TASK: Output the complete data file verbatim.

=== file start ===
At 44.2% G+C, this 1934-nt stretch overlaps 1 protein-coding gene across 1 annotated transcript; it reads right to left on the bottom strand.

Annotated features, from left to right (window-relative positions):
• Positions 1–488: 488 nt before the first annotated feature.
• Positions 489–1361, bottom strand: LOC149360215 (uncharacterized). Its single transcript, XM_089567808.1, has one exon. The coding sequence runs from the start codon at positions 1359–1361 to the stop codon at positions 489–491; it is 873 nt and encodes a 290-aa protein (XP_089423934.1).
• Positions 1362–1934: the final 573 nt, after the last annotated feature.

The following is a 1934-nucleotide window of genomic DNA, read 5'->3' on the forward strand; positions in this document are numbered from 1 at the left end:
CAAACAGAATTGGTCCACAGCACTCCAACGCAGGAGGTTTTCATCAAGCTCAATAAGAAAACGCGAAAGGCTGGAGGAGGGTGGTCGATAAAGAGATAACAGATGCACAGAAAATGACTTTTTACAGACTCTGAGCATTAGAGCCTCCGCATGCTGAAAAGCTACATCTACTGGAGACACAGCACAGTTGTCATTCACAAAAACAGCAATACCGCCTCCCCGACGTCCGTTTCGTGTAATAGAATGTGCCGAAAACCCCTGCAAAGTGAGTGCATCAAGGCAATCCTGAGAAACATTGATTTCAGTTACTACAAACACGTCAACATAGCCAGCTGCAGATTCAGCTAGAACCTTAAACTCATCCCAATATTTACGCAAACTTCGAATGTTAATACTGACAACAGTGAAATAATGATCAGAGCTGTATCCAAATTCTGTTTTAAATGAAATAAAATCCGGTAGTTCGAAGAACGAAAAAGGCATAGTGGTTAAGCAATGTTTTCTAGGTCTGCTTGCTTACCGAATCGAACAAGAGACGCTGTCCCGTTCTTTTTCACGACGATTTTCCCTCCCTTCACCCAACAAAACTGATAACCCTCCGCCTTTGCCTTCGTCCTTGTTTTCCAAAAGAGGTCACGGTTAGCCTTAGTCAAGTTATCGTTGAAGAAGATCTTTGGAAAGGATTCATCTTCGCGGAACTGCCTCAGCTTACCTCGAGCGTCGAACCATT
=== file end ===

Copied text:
At 44.2% G+C, this 1934-nt stretch overlaps 1 protein-coding gene across 1 annotated transcript; it reads right to left on the bottom strand.

Annotated features, from left to right (window-relative positions):
• Positions 1–488: 488 nt before the first annotated feature.
• Positions 489–1361, bottom strand: LOC149360215 (uncharacterized). Its single transcript, XM_089567808.1, has one exon. The coding sequence runs from the start codon at positions 1359–1361 to the stop codon at positions 489–491; it is 873 nt and encodes a 290-aa protein (XP_089423934.1).
• Positions 1362–1934: the final 573 nt, after the last annotated feature.

The following is a 1934-nucleotide window of genomic DNA, read 5'->3' on the forward strand; positions in this document are numbered from 1 at the left end:
CAAACAGAATTGGTCCACAGCACTCCAACGCAGGAGGTTTTCATCAAGCTCAATAAGAAAACGCGAAAGGCTGGAGGAGGGTGGTCGATAAAGAGATAACAGATGCACAGAAAATGACTTTTTACAGACTCTGAGCATTAGAGCCTCCGCATGCTGAAAAGCTACATCTACTGGAGACACAGCACAGTTGTCATTCACAAAAACAGCAATACCGCCTCCCCGACGTCCGTTTCGTGTAATAGAATGTGCCGAAAACCCCTGCAAAGTGAGTGCATCAAGGCAATCCTGAGAAACATTGATTTCAGTTACTACAAACACGTCAACATAGCCAGCTGCAGATTCAGCTAGAACCTTAAACTCATCCCAATATTTACGCAAACTTCGAATGTTAATACTGACAACAGTGAAATAATGATCAGAGCTGTATCCAAATTCTGTTTTAAATGAAATAAAATCCGGTAGTTCGAAGAACGAAAAAGGCATAGTGGTTAAGCAATGTTTTCTAGGTCTGCTTGCTTACCGAATCGAACAAGAGACGCTGTCCCGTTCTTTTTCACGACGATTTTCCCTCCCTTCACCCAACAAAACTGATAACCCTCCGCCTTTGCCTTCGTCCTTGTTTTCCAAAAGAGGTCACGGTTAGCCTTAGTCAAGTTATCGTTGAAGAAGATCTTTGGAAAGGATTCATCTTCGCGGAACTGCCTCAGCTTACCTCGAGCGTCGAACCATT